Growth behavior of the marine submicron boundary layer aerosol

Veli Matti Kerminen, Anthony S. Wexler

Research output: Contribution to journalArticlepeer-review

17 Scopus citations


A box model tor investigating the chemistry and growth of submicron particles in the marine boundary layer was developed. Processes simulated by the model were gas phase chemistry, in-cloud sulfate production, gas-to-particle transfer of condensable vapors, coagulation, dry deposition ot particles and gases, and entrainment between the boundary layer and the free troposphere. According to model simulations, the most influential factor for the growth of nuclei and Aitken mode particles is the production rate of methane sulfonic acid (MSA) and other low-volatility compounds in the gas phase. Processes controlling SO2 concentrations dictate the amount of non-sea-salt sulfate produced in the boundary layer but are less important for particle growth. The ratio of MSA to non-sea-salt sulfate in the particulate phase may vary largely, even when a constant MSA yield from dimethylsulfide (DMS) oxidation is assumed. Clouds decrease nuclei lifetime but do not affect their growth significantly, unless the time between two cloud passages is very short. Sources other than DMS may produce condensable vapors that assist particle growth to some extent. With our current knowledge of the concentrations of condensible matter in the marine boundary layer, however, it seems unlikely that small nuclei are able to grow into cloud condensation nuclei size over their lifetime. More information is needed on heterogeneous surface reactions that may occur between submicron particles and vapors such as SO2, as well as on potential transport limitations between condensable vapors and particles caused by thermodynamics or organic surfactants.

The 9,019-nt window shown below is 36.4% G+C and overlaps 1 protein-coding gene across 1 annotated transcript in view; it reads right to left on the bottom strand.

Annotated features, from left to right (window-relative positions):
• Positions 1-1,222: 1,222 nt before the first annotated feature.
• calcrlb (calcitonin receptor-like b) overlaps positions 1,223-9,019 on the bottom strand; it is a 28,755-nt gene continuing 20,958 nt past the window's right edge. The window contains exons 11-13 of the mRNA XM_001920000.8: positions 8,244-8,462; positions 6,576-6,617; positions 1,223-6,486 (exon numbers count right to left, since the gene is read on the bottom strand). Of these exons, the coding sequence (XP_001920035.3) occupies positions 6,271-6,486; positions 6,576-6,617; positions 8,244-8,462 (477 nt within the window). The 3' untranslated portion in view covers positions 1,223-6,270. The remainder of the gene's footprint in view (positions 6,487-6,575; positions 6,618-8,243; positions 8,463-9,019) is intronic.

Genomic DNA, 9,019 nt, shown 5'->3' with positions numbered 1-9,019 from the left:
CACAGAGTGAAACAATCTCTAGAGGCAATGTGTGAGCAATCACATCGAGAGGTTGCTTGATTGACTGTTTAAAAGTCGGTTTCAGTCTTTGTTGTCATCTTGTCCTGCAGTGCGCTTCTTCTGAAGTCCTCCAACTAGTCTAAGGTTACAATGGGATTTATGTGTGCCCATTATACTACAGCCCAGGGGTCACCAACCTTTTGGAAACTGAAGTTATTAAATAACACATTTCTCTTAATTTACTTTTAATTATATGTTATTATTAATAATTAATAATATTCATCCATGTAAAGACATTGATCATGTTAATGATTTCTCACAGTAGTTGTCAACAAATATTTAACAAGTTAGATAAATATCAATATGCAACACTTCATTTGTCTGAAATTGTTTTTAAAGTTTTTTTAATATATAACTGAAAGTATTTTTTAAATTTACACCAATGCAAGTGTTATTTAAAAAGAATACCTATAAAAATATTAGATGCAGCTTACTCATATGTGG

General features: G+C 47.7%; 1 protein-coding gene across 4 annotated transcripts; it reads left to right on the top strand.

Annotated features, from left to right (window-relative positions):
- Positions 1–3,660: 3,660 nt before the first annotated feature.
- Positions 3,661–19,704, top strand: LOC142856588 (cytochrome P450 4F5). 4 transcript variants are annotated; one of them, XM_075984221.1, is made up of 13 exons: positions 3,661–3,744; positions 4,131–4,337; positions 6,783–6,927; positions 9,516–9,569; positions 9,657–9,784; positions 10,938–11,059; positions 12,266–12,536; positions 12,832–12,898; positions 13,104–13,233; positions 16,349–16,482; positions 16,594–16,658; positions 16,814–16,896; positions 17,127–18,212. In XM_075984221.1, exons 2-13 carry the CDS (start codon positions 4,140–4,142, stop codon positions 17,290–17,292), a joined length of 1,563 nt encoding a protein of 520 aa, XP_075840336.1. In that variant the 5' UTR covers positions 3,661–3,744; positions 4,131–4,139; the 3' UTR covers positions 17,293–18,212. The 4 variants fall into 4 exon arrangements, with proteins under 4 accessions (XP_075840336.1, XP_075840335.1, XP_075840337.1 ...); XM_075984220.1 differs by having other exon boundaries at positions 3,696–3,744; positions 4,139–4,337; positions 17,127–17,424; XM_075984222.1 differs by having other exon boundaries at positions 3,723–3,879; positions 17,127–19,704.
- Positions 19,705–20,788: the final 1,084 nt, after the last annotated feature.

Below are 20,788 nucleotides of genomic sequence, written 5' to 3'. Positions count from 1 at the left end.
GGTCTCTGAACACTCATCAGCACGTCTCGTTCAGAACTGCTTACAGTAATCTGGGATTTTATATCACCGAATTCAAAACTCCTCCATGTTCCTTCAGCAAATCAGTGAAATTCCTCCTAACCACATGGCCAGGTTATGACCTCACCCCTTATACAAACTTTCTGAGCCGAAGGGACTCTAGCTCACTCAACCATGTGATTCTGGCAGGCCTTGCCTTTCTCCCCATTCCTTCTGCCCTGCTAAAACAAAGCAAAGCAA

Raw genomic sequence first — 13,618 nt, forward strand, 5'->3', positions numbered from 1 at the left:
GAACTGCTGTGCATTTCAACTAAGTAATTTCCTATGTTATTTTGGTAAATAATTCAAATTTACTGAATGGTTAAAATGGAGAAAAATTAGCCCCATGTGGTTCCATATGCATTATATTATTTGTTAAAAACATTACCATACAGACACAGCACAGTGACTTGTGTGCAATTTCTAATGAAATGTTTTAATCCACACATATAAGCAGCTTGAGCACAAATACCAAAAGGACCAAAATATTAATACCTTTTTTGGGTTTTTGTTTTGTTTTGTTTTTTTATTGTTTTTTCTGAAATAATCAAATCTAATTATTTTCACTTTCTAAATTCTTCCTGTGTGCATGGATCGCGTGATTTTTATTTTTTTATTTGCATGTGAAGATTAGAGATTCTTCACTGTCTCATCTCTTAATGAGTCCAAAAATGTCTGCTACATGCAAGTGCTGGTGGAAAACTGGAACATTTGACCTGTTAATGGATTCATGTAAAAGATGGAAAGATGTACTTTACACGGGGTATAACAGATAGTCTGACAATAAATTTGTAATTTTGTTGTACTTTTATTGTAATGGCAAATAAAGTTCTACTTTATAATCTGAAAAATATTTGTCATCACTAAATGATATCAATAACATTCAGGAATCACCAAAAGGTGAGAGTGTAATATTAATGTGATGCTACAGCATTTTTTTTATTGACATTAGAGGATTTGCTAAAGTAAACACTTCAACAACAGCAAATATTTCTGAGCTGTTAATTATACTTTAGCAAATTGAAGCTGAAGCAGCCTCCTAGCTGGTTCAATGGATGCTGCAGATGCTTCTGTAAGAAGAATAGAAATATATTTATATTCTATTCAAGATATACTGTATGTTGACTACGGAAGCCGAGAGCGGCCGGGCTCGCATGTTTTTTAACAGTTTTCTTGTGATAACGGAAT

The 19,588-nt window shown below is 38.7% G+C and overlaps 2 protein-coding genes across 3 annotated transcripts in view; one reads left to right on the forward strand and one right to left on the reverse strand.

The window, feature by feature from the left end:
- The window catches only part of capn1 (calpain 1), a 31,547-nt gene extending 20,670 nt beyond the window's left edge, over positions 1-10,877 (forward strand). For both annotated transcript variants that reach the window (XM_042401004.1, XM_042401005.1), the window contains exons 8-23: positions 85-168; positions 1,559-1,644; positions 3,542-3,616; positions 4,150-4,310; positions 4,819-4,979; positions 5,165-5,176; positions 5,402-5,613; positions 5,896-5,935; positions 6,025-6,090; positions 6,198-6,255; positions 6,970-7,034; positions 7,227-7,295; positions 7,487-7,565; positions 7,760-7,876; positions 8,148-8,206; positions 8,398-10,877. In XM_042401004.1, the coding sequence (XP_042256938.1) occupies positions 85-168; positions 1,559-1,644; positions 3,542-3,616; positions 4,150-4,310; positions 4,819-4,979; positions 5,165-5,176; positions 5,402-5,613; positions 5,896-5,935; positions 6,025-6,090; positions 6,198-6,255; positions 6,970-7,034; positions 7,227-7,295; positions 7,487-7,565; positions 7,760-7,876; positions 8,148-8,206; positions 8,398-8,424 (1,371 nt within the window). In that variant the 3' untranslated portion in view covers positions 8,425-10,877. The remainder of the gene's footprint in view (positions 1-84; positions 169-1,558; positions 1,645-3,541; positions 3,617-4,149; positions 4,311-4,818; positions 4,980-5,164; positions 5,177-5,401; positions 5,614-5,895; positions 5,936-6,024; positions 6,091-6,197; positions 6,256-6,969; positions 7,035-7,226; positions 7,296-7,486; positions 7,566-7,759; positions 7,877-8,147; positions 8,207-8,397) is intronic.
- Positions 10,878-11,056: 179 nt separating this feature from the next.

Original languageEnglish (US)
Pages (from-to)18813-18825
Number of pages13
JournalJournal of Geophysical Research: Atmospheres
Issue number15
StatePublished - Aug 20 1997
Externally publishedYes

ASJC Scopus subject areas

  • Geochemistry and Petrology
  • Geophysics
  • Earth and Planetary Sciences (miscellaneous)
  • Space and Planetary Science
  • Atmospheric Science
  • Astronomy and Astrophysics
  • Oceanography


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